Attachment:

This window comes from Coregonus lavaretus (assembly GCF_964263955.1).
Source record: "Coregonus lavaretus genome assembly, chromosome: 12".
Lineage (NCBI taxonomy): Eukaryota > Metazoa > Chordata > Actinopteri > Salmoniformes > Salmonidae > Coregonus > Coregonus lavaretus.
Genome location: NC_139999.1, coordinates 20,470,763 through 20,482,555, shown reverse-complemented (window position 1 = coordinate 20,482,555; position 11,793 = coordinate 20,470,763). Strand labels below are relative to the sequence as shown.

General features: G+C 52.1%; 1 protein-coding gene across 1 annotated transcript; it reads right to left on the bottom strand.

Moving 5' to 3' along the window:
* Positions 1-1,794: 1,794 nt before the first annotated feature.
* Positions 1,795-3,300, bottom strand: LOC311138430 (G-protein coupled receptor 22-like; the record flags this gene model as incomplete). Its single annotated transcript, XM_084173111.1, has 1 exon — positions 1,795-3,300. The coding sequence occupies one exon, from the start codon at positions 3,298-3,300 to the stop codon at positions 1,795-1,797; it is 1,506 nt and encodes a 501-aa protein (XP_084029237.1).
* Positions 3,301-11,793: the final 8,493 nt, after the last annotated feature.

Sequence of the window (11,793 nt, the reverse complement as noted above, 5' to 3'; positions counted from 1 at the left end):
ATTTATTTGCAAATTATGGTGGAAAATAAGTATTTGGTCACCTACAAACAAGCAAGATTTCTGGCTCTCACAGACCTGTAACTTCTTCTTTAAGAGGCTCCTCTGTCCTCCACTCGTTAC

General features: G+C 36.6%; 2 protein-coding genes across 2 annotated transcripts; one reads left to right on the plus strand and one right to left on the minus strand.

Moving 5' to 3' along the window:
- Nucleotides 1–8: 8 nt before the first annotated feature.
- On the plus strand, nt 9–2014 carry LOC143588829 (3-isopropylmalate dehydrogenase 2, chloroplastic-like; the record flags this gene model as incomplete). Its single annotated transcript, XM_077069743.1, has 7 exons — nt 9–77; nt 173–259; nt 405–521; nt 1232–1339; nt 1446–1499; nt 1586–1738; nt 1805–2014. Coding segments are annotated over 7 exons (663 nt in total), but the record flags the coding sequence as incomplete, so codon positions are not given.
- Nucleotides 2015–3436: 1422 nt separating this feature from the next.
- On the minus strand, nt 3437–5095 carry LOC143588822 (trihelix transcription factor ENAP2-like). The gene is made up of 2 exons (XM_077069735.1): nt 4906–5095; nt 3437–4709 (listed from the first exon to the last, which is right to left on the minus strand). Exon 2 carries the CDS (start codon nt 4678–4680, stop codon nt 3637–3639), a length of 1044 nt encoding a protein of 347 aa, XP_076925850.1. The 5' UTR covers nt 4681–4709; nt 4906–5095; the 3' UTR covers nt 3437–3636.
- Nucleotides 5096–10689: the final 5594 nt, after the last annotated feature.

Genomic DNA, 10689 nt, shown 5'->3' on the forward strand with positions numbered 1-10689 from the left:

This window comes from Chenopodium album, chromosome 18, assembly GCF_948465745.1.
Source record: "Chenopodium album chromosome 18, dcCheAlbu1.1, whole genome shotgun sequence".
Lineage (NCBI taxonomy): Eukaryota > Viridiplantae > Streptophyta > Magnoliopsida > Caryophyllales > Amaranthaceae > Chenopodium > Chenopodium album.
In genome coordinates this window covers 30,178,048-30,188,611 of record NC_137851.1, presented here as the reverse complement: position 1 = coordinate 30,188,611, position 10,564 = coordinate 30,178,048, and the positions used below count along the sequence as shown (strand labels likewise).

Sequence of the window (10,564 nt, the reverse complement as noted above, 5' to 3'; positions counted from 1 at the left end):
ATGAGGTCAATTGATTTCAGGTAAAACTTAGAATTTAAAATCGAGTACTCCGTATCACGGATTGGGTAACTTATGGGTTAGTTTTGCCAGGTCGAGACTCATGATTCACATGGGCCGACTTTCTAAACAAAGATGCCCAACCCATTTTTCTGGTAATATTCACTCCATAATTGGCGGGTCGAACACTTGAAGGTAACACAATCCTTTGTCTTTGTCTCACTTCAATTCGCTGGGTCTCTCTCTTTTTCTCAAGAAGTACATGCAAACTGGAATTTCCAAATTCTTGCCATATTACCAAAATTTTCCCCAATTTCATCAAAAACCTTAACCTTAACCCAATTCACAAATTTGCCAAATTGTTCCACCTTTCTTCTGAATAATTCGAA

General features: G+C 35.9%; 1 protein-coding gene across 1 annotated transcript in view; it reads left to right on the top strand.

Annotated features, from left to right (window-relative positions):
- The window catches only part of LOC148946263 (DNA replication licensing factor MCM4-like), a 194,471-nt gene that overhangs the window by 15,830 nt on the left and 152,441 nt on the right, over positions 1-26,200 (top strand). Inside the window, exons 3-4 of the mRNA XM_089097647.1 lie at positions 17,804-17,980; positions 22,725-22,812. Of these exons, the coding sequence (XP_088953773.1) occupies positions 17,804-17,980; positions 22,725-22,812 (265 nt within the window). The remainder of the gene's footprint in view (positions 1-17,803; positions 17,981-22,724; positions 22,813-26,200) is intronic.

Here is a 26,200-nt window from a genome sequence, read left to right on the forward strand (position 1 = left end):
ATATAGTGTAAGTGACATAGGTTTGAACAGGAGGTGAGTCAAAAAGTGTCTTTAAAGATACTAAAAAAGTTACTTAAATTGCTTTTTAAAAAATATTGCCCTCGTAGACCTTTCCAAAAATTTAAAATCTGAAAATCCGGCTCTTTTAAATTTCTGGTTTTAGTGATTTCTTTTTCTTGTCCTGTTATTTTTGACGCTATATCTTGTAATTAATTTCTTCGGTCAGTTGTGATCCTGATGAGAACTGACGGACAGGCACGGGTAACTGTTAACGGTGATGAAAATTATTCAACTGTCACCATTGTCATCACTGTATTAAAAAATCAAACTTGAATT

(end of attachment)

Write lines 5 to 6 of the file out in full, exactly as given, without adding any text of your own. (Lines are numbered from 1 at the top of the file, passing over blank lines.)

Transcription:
General features: G+C 52.1%; 1 protein-coding gene across 1 annotated transcript; it reads right to left on the bottom strand.

Moving 5' to 3' along the window: